Farmers Network – are claiming that it would be far better to support existing farmers to increase their production and bio-diversity, rather than spending $billions of tax-payers money to provide infrastructure to CLEAR native vegetation to support Large scale Industrial Agricultural for Northern Australia.    

The message here is that farmers have already taken up the best land since settlement, which has already been cleared, and that Australia already has food bowls which could be improved upon and supported instead. 

After attending some informative farming seminars, a subject of concern for us was/is about retaining farming bio-diversity for the health of future farming and water protection. 

CEO – Phil Emms, from Farmers Network states that he has seen many changes since the selling out of commercial dairy farming.  Phil and his family own and operate improved farm properties in the Atherton Tablelands.  His background as a dairy farmer from Warrnambool (Western District, Victoria) allowed him to experience the importance of basic soil health (nutrients) maintenance conjoined with selective animal husbandry techniques using the best AI bulls available, importantly managing grassland for optimal soil health.

On properties serviced by perennial streams, we have fenced off the Riparian Zones and planted out native vegetation.  This has a 3-fold effect:

  1. Cattle can’t access the water directly and pollute and damage the banks
  2. Increased the water quality including (downstream farmers)
  3. Allowed the native wildlife to once again thrive unhindered. The riparian zone on virtually all farms is the life blood (water source) and the actual highway for thousands of our most precious endangered wildlife unique to Australia.

Farm bio-diversity is important to our farming industry as we have bee-hive farmers on our farms, who appreciate their bees pollinating from a diverse range of trees that have not been genetically modified, nor laced with industrial chemicals.  The Australian Bee industry contributes $4.6 - $6 billion annually to Australia’s economy.  There have been farmers who have lost their organic status due to the neighbour’s genetically modified wheat that allegedly contaminated the organic crops. The organic wheat farmer lost the Court case. 



FACT:  AUSTRALIA ALREADY HAS FOOD BOWLS WHICH NEEDS SUPPORT rather than clearing more land which is now contributing to Australia’s Fauna Extinction Crisis.

Farmers Network are independent farmers who do not accept donations, and we are not represented by the large Corporations & Chemical companies.    We appreciate family farmers of all different sizes that contribute to our diverse industries which contributes to our economy.   Best farming future is also about caring for our Country to work with Nature and not against it.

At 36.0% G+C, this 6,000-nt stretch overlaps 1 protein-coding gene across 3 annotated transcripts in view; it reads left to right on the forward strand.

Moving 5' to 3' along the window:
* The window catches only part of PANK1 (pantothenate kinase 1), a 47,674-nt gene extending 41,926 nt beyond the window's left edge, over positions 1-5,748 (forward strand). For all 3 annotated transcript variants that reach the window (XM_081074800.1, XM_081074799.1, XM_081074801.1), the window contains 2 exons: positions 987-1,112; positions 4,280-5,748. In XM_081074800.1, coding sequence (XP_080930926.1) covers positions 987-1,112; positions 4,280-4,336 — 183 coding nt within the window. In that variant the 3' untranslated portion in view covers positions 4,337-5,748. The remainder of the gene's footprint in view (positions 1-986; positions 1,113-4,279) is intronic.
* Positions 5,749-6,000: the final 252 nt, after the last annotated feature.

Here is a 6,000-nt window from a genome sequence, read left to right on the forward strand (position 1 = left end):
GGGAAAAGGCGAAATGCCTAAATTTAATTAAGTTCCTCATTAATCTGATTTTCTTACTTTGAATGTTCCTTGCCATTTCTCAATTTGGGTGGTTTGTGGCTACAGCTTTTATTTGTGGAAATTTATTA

The Tablelands Food Bowl - This is taken from The Qld Dept of Agriculture web-site 2015

Industry diversity

Tablelands agriculture includes a wide diversity of tropical and subtropical production of plant and animal industries. Forty-two large agricultural industries were identified in the Tablelands region in 2015. The success and resilience of the Tablelands agriculture sector can be attributed to this industry diversity, which provides options to farmers to change crops and farming systems to adapt to market cycles and consumer demands.

Farmers Network are saying

AUSTRALIAN WILDLIFE NEED RIPARIAN WILDLIFE CORRIDORS – The Great Barrier Reef is in trouble.   Farmers play a role in being part of the SOLUTION.

Due to the alarming large-scale clearing of land, it is proof that self-regulation has not worked.  (The reasons the building industry standards are so high in Australia is because of the regulation laws protecting the public from any likely unscrupulous behaviour.  Self-regulation tends to destroy objectivity).

To help save our wildlife from becoming extinct, it is now important that riparian zones are established on all water courses. A wildlife corridor is a link of wildlife habitat, generally native vegetation, which joins two or more larger areas of similar wildlife habitat. Corridors are critical for the maintenance of ecological processes including allowing for the movement of wildlife and the continuation of viable populations.


PDF form of this article can be downloaded here.